Canada’s Government has ‘declared war on the music business’

Canada’s Government has “declared war on the music business”, according to the largest independnet music publisher in the territory.

The president of ole, Michael McCarty, said today that the Harper Government is deploying tactics such as job-killing copyright legislation, publicity stunts, and pre-empting an independent judicial process currently before the Copyright Board of Canada.

The country’s Industry Minister Christian Paradis’ recently announced that he intends to prevent songwriters and recording artists from receiving royalties from memory chips used to store music in smart phones.

ole today called that “a signal that the Harper Government’s attack on music copyright didn’t end with the recent passing of the controversial copyright bill C-11”

During a publicity stunt staged at a Future Shop store in Ottawa, Paradis declared, “Our government cannot allow a fee to be imposed on microSD memory cards.”

The related news release stated the Minister will request that the Governor-in-Council introduce regulations in the fall to achieve his goal.

ole’s President Michael McCarty said: “This whole bizarre incident is further evidence that the Harper Government has declared war on the music industry and will go to extraordinary lengths to, once again, ensure that Canadian artists are not paid for their work.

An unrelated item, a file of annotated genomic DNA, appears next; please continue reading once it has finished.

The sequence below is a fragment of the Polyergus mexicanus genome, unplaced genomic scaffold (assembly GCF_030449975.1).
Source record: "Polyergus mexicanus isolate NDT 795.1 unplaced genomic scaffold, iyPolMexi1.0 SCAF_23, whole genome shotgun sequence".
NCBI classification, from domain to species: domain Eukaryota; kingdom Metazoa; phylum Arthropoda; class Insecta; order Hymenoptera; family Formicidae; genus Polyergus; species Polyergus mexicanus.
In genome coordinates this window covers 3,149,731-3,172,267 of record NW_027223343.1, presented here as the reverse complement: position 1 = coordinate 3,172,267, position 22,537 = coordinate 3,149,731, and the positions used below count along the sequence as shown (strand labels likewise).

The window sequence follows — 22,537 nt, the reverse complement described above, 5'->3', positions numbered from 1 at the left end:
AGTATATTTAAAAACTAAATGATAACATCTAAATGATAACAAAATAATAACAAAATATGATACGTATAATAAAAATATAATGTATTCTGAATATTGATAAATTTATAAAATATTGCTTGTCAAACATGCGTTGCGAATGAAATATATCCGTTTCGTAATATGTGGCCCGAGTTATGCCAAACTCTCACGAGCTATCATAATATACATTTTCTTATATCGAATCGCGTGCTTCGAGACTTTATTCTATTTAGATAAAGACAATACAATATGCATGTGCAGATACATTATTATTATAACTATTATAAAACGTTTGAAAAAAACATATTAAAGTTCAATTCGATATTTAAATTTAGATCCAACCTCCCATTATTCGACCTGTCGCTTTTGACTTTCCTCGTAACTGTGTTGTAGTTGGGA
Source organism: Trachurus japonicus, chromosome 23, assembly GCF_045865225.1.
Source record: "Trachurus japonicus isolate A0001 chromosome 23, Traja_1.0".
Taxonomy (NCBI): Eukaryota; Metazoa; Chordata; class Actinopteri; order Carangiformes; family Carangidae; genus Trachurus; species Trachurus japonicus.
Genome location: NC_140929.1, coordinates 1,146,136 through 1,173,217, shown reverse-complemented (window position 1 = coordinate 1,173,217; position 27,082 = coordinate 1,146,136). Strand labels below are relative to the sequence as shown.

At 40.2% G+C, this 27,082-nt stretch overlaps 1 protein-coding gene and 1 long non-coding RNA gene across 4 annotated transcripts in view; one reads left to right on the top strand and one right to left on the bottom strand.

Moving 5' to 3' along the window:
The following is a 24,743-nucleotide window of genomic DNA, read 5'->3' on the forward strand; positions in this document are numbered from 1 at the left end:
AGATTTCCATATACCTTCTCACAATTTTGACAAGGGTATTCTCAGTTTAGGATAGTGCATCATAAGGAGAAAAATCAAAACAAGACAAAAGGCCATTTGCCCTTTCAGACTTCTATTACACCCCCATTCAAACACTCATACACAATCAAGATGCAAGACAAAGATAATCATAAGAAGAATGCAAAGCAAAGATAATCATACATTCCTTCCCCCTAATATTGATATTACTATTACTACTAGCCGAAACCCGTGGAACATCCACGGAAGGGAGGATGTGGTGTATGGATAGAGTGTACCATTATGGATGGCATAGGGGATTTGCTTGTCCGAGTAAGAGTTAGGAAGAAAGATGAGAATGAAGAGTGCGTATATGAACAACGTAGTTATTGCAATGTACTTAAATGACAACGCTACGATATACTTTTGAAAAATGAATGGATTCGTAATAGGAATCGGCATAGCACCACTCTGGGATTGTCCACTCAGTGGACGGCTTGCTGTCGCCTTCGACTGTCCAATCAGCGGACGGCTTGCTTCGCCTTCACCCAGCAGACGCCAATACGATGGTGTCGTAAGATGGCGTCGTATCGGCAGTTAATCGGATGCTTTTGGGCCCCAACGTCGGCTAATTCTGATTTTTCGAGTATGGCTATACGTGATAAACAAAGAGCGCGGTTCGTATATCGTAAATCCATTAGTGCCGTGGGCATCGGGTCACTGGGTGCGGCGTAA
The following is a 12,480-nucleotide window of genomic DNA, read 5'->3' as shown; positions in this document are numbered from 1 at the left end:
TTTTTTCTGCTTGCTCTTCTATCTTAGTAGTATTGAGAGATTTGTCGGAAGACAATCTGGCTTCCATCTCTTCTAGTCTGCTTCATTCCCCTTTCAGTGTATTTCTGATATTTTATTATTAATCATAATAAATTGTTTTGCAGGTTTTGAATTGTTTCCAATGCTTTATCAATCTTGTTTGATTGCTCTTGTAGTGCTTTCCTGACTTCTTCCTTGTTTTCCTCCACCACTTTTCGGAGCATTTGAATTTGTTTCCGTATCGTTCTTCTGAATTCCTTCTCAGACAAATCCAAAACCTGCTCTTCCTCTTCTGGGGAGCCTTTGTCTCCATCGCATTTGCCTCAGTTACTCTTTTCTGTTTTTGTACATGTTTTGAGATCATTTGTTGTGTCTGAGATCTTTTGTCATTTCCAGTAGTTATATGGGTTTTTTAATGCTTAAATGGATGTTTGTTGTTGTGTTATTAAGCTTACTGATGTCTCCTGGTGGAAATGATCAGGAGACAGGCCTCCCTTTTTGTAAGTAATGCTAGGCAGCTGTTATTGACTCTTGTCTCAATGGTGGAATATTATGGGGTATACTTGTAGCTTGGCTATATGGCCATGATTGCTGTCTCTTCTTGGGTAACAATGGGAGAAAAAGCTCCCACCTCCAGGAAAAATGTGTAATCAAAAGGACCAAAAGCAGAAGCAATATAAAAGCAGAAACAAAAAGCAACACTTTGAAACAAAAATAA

“First, they drop the Bill C-11 bomb, which will likely wipe out $30 Million a year in digital music royalties, and now they are destroying markets and interfering with the autonomy of the Copyright Board.”

“There is also a clear pattern that shows just how far Stephen Harper’s Government is prepared to go to support the large tech corporations that make billions of dollars from the piracy of music. They are killing jobs, investment, and the ability of artists to make a living.”

“This Government does not seem to understand that in the digital age, “content is king”, and ideas are more valuable than tangible goods. The copyright industries contribute more to annual GDP than agriculture or mining.”

In conclusion, McCarty stated: “A country that fails to protect intellectual property fails to protect its economic future. We are at a crucial fork in the road, and are being led down the wrong path.

“Canadians need to stand up and insist that our government acts to secure our future in the information age, or we will be left in the digital dust.”

ole has raised and spent $115 million dollars on music copyrights since launching in 2004. Based in Toronto, with additional offices in Nashville and Los Angeles, the company has been named Canadian Country Music Association’s Music Publishing Company of the Year for the past five years.

The ole catalog includes over 45,000 songs and 40,000 hours of TV music across all genres. Its acquisitions so far include purchases of music catalogs from artists and writers such as Blacktop, Jody Williams Music, Rami Yacoub, Chris Wallin, Rick Giles, Balmur, Keith Follese, Lighthouse, Frank Myers, Dream Warriors, Encore, David Tyson, and Marsfilm Music. ole has also purchased the worldwide music rights for TV catalogs such as WGBH, Cookie Jar, Cineflix, CCI and recently, “The Cat In The Hat Knows A Lot About That.”Music Business Worldwide

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